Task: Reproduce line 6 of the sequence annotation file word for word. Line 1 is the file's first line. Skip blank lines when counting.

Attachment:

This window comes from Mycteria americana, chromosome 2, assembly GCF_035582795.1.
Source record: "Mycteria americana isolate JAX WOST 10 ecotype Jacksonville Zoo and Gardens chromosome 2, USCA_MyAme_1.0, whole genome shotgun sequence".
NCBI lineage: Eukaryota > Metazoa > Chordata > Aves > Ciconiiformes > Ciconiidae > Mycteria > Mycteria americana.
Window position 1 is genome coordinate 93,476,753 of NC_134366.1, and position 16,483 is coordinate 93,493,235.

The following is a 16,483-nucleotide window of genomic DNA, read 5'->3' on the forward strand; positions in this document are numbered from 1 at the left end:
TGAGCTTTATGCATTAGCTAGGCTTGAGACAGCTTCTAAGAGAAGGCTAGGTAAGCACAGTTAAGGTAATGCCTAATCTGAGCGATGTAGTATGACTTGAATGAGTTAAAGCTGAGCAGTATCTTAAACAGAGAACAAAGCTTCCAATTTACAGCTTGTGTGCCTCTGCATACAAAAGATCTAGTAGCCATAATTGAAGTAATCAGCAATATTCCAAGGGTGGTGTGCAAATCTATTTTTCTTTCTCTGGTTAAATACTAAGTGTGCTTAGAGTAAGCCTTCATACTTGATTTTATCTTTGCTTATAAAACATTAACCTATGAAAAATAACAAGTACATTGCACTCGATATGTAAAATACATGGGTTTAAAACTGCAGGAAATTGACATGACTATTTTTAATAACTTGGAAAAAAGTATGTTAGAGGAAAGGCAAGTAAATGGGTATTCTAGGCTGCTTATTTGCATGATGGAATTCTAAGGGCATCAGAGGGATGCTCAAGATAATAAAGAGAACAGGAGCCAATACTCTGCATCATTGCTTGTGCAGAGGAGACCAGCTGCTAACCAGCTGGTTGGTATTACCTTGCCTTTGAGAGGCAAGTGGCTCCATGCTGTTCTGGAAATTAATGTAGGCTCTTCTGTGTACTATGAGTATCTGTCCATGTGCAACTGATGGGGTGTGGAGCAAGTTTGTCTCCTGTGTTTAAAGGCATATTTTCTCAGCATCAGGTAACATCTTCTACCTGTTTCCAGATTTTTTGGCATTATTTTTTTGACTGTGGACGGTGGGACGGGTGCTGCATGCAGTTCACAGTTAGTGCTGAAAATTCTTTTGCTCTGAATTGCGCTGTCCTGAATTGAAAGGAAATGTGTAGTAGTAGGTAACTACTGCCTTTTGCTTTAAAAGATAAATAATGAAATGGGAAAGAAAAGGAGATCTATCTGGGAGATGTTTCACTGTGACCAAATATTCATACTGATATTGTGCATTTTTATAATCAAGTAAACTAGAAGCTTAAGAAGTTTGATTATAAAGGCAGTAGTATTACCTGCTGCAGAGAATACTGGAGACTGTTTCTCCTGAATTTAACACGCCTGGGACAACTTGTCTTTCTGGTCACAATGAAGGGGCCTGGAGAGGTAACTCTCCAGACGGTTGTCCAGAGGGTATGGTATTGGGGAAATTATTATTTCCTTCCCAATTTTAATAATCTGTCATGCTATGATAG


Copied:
TGAGCTTTATGCATTAGCTAGGCTTGAGACAGCTTCTAAGAGAAGGCTAGGTAAGCACAGTTAAGGTAATGCCTAATCTGAGCGATGTAGTATGACTTGAATGAGTTAAAGCTGAGCAGTATCTTAAACAGAGAACAAAGCTTCCAATTTACAGCTTGTGTGCCTCTGCATACAAAAGATCTAGTAGCCATAATTGAAGTAATCAGCAATATTCCAAGGGTGGTGTGCAAATCTATTTTTCTTTCTCTGGTTAAATACTAAGTGTGCTTAGAGTAAGCCTTCATACTTGATTTTATCTTTGCTTATAAAACATTAACCTATGAAAAATAACAAGTACATTGCACTCGATATGTAAAATACATGGGTTTAAAACTGCAGGAAATTGACATGACTATTTTTAATAACTTGGAAAAAAGTATGTTAGAGGAAAGGCAAGTAAATGGGTATTCTAGGCTGCTTATTTGCATGATGGAATTCTAAGGGCATCAGAGGGATGCTCAAGATAATAAAGAGAACAGGAGCCAATACTCTGCATCATTGCTTGTGCAGAGGAGACCAGCTGCTAACCAGCTGGTTGGTATTACCTTGCCTTTGAGAGGCAAGTGGCTCCATGCTGTTCTGGAAATTAATGTAGGCTCTTCTGTGTACTATGAGTATCTGTCCATGTGCAACTGATGGGGTGTGGAGCAAGTTTGTCTCCTGTGTTTAAAGGCATATTTTCTCAGCATCAGGTAACATCTTCTACCTGTTTCCAGATTTTTTGGCATTATTTTTTTGACTGTGGACGGTGGGACGGGTGCTGCATGCAGTTCACAGTTAGTGCTGAAAATTCTTTTGCTCTGAATTGCGCTGTCCTGAATTGAAAGGAAATGTGTAGTAGTAGGTAACTACTGCCTTTTGCTTTAAAAGATAAATAATGAAATGGGAAAGAAAAGGAGATCTATCTGGGAGATGTTTCACTGTGACCAAATATTCATACTGATATTGTGCATTTTTATAATCAAGTAAACTAGAAGCTTAAGAAGTTTGATTATAAAGGCAGTAGTATTACCTGCTGCAGAGAATACTGGAGACTGTTTCTCCTGAATTTAACACGCCTGGGACAACTTGTCTTTCTGGTCACAATGAAGGGGCCTGGAGAGGTAACTCTCCAGACGGTTGTCCAGAGGGTATGGTATTGGGGAAATTATTATTTCCTTCCCAATTTTAATAATCTGTCATGCTATGATAG